Nas Is In His Prime In His 40s

Last Friday (November 11), Nas and Hit-Boy released their fourth project since 2020. The King’s Disease campaign, responsible for three of those albums, has taken Nas (and Hit-Boy) to new dimensions with their careers. In that time, Nas won his first Grammy, reunited with The Firm as well as Ms. Lauryn Hill, and used plenty of space to rap about his legacy, lifestyle, and lessons learned along the way.

As has now become customary, Ambrosia For Heads’ What’s The Headline podcast received the latest Hit and Hit-Boy clip with reactions, thoughts, and analysis for episode #95 (embedded below). For over 80 minutes, the team argues why King’s Disease III not only serves as the best installment in the series, despite lacking some of the exciting singular moments found in KD1 and KD2, respectively.

Nas & DJ Premier’s New Song Takes Hip-Hop Back To Its Golden Era

The What’s The Headline conversation looks at some of the more powerful lyrics on the album. Nas sets the tone from opener “Ghetto Reporter”: “It’s comedy, it’s hilarious / Look yourself in the mirror, tell me times ain’t the scariest / For me droppin’ album after album like it’s a various artist compilation / But it’s just me and H.B. and this sh*t take concentration / Ni**as know I don’t drop this often so cherish it.” The point about concentration amid a prolific period in Nas’ career is valid. Since 2020, he has dropped more music than any two-year period in the last 30 years. Now at 49, Nas recently credited Hit-Boy for a special chemistry built around work ethic. “I wanna thank my brother Hit-Boy for getting me to work faster than I’ve ever worked in my life—absolutely, for bringing something out of me that I’ve kinda been wanting to unleash for a while,” he said at his release party. “You’re a bad mothaf*cka, and the production you do speaks for itself.” Nas recognizes that he’s in rare air. On the same song, he raps, “The audacity, masterfully crafted these classics / So naturally, had to be Nasty back at it / They argue KD1, KD2, or Magic, what’s harder when / KD3 go harder than all of them?

What’s The Headline agrees with Nas. In an album filled with advocacy for self-preservation and commentary on the perils of beef, the MC looks at his growth on the Queens, New York-minded “Thun”: “No beef or rivals, they playin’ ‘Ether’ on Tidal / Brothers can do anythin’ when they decide to / In a Range Rover, dissectin’ bars from ‘Takeover’ / Sometimes I text Hova like ‘Ni**a, this ain’t over,‘” he quips about his Rap bout with JAY-Z nearly 20 years after the fact. While speaking about blue chip stock picks, Oscar aspirations, and having an elite time-piece collection, Nas can admire his past without dwelling. He switches into Illmatic allusions on Thun (“Subways be stacked and I ain’t been on a train in decades / And I can still hear the wheels on the tracks, feel the beat breaks / Serial defaced for Jakes / A license to carry still ain’t safe in New York State”) and “Reminisce” (I didn’t have to die so that they could call me the great one / Didn’t take a couple albums, people said it from day one“). With lines calling back to connections with Main Source, Akinyele, and MC Serch, Nas is aware of his past. But he’s focused on the present. One of the greatest MCs is saying that life is good without any sarcasm. Instead of dwelling in his wealth, he makes himself accessible and relatable—while still being a token of inspiration and aspiration.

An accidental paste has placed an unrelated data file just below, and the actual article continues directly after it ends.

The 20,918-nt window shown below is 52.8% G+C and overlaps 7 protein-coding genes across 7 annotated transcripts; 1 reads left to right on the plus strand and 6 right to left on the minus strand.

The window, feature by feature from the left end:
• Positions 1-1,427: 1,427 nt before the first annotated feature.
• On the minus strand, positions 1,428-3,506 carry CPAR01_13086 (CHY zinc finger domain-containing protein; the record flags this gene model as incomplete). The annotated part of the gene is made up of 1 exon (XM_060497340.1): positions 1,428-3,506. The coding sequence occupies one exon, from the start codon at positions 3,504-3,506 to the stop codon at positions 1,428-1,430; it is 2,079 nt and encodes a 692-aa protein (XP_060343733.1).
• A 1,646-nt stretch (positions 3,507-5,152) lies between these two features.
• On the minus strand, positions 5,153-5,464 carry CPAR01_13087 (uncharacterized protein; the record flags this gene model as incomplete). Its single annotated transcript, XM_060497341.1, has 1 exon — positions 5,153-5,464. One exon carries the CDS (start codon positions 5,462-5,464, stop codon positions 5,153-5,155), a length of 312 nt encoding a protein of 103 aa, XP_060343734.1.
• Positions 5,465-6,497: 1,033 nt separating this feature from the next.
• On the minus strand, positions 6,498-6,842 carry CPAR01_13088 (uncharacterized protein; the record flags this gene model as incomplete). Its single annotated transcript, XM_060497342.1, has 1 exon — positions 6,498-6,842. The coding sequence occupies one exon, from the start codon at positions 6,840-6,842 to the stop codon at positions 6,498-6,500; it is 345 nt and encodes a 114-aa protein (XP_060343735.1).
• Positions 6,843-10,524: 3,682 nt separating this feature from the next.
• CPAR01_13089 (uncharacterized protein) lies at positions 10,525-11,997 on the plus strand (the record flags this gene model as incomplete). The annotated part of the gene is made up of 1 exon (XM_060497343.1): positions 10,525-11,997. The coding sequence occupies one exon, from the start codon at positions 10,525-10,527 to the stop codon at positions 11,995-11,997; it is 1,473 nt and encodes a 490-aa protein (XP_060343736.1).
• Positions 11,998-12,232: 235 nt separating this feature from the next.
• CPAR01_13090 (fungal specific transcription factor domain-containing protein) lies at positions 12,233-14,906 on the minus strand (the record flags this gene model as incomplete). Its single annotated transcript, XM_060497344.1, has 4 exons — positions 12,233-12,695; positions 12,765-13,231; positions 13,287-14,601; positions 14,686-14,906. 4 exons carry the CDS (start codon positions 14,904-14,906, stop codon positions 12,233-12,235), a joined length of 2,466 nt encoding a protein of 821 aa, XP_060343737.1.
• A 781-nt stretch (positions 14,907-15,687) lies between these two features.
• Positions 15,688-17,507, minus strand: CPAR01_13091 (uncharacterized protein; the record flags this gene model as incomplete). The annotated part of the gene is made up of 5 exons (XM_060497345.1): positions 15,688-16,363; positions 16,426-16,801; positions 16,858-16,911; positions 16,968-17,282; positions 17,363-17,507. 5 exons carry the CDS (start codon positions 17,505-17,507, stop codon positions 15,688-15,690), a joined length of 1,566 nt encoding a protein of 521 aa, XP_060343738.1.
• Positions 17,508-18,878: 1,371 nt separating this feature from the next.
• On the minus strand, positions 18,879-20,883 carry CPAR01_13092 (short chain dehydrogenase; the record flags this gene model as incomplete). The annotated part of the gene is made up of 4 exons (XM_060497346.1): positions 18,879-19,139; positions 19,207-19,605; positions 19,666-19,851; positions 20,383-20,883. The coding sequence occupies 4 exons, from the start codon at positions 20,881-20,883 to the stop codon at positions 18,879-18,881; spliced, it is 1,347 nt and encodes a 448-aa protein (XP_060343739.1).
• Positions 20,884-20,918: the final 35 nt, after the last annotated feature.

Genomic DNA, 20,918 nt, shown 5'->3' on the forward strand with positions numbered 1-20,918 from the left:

Nas Won The Grammys Without Getting An Award

The song-by-song analysis also includes dissection of Hit-Boy’s latest production, a ranking of this album within Nas’ catalog, and a 10-scale rating.

The time codes for episode #95 of the What’s The Headline podcast (with hyperlinks to skip around):

0:00 Intro
1:55 The problem with hot take reviews
7:15 Attending the release party for Nas’ King’s Disease III
11:45 Reviewing Nas’ King’s Disease III song by song
11:48 “Ghetto Reporter”
14:54 Hit-Boy has Nas sounding like he’s in his prime in his fourties
27:30 21 Savage recently said Nas was not relevant (and then clarified his remarks)
32:01 “Legit”
35:30 “Thun”
39:42 “Michael & Quincy”
43:30 What producer should Nas work with next
47:26 “30”
51:10 “Hood2Hood”
53:57 “Recession Proof”
55:30 “Reminisce”
56:11 What are Nas’ seven best albums?
1:00:50 “Serious Interlude”
1:02:47 “I’m On Fire”
1:04:08 “WTF SMH”
1:05:41 “Once A Man, Twice A Child”
1:10:17 “Get Light”
1:11:06 “First Time”
1:14:20 “Beef”
1:16:17 “Don’t Shoot”
1:18:05 “Till My Last Breath”
1:21:34 How we rate Nas’ King’s Disease III album on a scale of 1 – 10
1:22:55 Ranking the album within the King’s Disease series

Nas & JAY-Z Are Still Competing But For Much Higher Stakes (Video)

AFH readers can catch regular discussions about the culture on our What’s The Headline. The podcast also features interviews with Rapper Big Pooh, Cormega, Meyhem Lauren & Daringer, Diamond D, Joell Ortiz, AZ, Blu & Mickey Factz, Kurupt, Evidence, Skyzoo, Pharoahe Monch, Prince Paul & Don Newkirk, Statik Selektah, Lyric Jones, The LOX, MC Eiht, Havoc, Duckwrth, photographer T. Eric Monroe, and Lord Finesse.

#BonusBeat: Selections from Nas and Hit-Boy’s King’s Disease III are currently included on the official Ambrosia For Heads playlist: